FireEye has announced the release of “Top Words Used in Spear Phishing Attacks to Successfully Compromise Enterprise Networks and Steal Data,” a report that identifies the social engineering techniques cybercriminals use in email-based advanced cyber attacks. According to the report, the top words cybercriminals use create a sense of urgency, to trick unsuspecting recipients into downloading malicious files. The top word category used to evade traditional IT security defences in email-based attacks relates to express shipping.
According to recent data from the FireEye “Advanced Threat Report,” for the first six months of 2012, email-based attacks increased 56 percent. Email-based advanced cyber attacks easily bypass traditional signature-based security defences, preying on naïve users to install malicious files.
“Cybercriminals continue to evolve and refine their attack tactics to evade detection and use techniques that work. Spear phishing emails are on the rise because they work.” said Ashar Aziz, founder and CEO, FireEye. “Signature-based detection is ineffective against these constantly changing advanced attacks, so IT security departments need to add a layer of advanced threat protection to their security defenses.”
“Top Words Used in Spear Phishing Attacks to Successfully Compromise Enterprise Networks and Steal Data,” explains that express shipping terms are included in about one quarter of attacks, including “DHL”, “UPS”, and “delivery.” Urgent terms such as “notification” and “alert” are included in about 10 percent of attacks. An example of a malicious attachment is “UPS-Delivery-Confirmation-Alert_April-2012.zip.”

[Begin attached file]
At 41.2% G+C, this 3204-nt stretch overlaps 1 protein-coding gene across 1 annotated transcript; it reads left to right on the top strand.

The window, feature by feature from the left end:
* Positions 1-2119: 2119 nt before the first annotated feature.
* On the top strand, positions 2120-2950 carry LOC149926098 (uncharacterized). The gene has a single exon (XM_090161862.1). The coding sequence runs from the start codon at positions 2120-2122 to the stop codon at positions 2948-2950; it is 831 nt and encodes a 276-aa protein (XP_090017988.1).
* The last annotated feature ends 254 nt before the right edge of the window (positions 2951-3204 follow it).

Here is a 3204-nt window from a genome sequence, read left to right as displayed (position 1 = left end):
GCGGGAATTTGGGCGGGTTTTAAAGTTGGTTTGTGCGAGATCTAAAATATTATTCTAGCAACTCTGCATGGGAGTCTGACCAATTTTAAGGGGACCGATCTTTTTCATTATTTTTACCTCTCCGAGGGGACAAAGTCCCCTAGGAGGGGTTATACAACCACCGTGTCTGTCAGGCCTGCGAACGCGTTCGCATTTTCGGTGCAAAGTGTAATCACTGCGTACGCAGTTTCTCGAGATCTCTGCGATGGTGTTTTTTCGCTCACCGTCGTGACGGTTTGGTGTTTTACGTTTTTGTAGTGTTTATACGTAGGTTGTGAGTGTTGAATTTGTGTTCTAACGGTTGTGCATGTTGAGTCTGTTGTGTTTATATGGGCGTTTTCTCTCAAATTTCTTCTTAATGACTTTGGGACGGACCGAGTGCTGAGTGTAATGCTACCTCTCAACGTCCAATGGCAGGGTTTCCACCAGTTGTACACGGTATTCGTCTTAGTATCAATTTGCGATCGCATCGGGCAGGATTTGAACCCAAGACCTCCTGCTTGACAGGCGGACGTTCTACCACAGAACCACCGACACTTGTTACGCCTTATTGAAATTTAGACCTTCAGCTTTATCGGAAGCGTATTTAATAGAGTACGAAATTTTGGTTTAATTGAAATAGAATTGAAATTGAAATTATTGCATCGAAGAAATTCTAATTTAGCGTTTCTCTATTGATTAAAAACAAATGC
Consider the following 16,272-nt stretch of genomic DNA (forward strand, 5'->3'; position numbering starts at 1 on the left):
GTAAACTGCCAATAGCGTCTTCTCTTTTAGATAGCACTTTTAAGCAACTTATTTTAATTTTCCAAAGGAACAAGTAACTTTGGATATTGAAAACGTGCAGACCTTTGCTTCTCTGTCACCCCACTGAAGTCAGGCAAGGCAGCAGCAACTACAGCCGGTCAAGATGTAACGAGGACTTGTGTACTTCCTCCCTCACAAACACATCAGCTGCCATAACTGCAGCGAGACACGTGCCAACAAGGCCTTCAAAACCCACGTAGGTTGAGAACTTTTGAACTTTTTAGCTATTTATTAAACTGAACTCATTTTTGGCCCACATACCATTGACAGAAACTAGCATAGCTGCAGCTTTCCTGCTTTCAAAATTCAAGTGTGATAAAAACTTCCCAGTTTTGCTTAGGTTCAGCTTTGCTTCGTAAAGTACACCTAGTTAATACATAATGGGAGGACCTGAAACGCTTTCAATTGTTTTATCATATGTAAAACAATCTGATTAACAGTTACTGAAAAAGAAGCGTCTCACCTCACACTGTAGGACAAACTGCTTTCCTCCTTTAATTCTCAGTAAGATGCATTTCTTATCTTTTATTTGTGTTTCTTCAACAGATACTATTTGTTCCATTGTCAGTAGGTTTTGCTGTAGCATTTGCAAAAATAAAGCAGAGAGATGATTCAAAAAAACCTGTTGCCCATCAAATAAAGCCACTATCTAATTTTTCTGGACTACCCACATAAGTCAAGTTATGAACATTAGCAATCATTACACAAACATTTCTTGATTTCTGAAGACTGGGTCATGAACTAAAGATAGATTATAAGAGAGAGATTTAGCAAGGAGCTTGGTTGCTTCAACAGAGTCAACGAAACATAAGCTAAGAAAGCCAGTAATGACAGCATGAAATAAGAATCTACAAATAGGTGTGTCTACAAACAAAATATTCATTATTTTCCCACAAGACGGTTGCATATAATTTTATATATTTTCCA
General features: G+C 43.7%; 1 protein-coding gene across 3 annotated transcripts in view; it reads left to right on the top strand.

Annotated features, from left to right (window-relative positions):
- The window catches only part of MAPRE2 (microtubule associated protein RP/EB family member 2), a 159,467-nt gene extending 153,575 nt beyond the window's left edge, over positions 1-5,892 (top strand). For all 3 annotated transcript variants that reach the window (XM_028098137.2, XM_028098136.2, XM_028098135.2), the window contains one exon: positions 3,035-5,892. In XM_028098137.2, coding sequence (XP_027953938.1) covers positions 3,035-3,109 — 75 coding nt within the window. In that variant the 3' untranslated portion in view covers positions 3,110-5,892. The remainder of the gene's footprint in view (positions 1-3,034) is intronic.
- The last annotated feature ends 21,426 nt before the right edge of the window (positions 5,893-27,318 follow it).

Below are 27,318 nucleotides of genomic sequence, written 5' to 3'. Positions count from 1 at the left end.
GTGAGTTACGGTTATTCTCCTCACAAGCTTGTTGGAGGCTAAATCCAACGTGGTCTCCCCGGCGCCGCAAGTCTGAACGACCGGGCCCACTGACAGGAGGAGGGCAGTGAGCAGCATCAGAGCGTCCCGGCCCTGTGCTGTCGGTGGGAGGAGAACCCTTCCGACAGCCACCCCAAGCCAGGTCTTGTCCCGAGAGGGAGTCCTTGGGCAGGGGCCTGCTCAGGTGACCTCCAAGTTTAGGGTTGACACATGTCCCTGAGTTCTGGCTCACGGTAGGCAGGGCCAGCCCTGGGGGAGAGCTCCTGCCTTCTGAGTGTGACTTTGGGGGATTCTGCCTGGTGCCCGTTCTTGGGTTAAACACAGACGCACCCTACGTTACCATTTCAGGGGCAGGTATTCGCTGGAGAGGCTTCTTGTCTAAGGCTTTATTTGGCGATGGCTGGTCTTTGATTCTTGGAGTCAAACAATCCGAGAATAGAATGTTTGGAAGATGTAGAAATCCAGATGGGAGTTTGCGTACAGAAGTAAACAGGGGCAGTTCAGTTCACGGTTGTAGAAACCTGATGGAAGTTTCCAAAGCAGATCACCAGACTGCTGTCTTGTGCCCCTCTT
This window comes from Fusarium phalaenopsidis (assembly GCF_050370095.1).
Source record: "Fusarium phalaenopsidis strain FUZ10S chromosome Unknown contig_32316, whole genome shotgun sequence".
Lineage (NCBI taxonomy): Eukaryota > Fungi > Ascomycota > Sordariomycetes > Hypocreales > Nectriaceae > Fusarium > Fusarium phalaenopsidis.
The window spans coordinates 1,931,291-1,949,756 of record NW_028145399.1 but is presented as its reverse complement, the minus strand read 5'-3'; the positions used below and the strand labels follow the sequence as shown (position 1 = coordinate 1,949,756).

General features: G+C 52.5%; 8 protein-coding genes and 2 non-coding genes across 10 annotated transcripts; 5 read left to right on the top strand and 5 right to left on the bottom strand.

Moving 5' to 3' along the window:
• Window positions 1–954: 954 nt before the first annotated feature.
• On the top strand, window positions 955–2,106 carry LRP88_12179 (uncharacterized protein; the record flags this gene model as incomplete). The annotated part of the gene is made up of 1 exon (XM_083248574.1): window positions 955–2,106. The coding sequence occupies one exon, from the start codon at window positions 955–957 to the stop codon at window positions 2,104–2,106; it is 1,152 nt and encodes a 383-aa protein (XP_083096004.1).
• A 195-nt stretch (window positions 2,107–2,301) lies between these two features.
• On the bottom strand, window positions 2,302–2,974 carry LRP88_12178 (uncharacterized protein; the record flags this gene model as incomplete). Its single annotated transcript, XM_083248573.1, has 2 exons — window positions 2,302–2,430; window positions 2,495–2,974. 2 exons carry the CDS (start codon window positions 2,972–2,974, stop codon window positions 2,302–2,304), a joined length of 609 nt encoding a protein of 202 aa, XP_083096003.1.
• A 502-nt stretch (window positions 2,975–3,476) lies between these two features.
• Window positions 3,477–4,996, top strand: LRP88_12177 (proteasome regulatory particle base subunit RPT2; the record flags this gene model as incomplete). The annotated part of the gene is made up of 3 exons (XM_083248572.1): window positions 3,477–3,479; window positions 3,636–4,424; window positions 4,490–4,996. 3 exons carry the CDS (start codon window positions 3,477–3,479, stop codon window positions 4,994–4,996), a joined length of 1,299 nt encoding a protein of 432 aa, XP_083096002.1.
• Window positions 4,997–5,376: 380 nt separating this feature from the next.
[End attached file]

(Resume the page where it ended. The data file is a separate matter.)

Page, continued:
The report indicates that cybercriminals also tend to use finance-related words, such as the names of financial institutions and an associated transaction such as “Lloyds TSB - Login Form.html,” and tax-related words, such as “Tax_Refund.zip.” Travel and billing words including “American Airlines Ticket” and “invoice” are also popular spear phishing email attachment key words.
Spear phishing emails are particularly effective as cybercriminals often use information from social networking sites to personalise emails and make them look mostly authentic. When unsuspecting users respond, they may inadvertently download malicious files or click on malicious links in the email, allowing criminal access to corporate networks and the potential exfiltration of intellectual property, customer information, and other valuable corporate assets.
The report highlights that cybercriminals primarily use zip files in order to hide malicious code, but also ranks additional file types, including PDFs and executable files.
“Top Words Used in Spear Phishing Attacks to Successfully Compromise Enterprise Networks and Steal Data” is based on data from the FireEye Malware Protection Cloud™, a service shared by thousands of FireEye appliances around the world, as well as direct malware intelligence uncovered by its research team. The report provides a global view into email-based attacks that routinely bypass traditional security solutions such as firewalls and next-generation firewalls, IPS, anti-virus and gateways.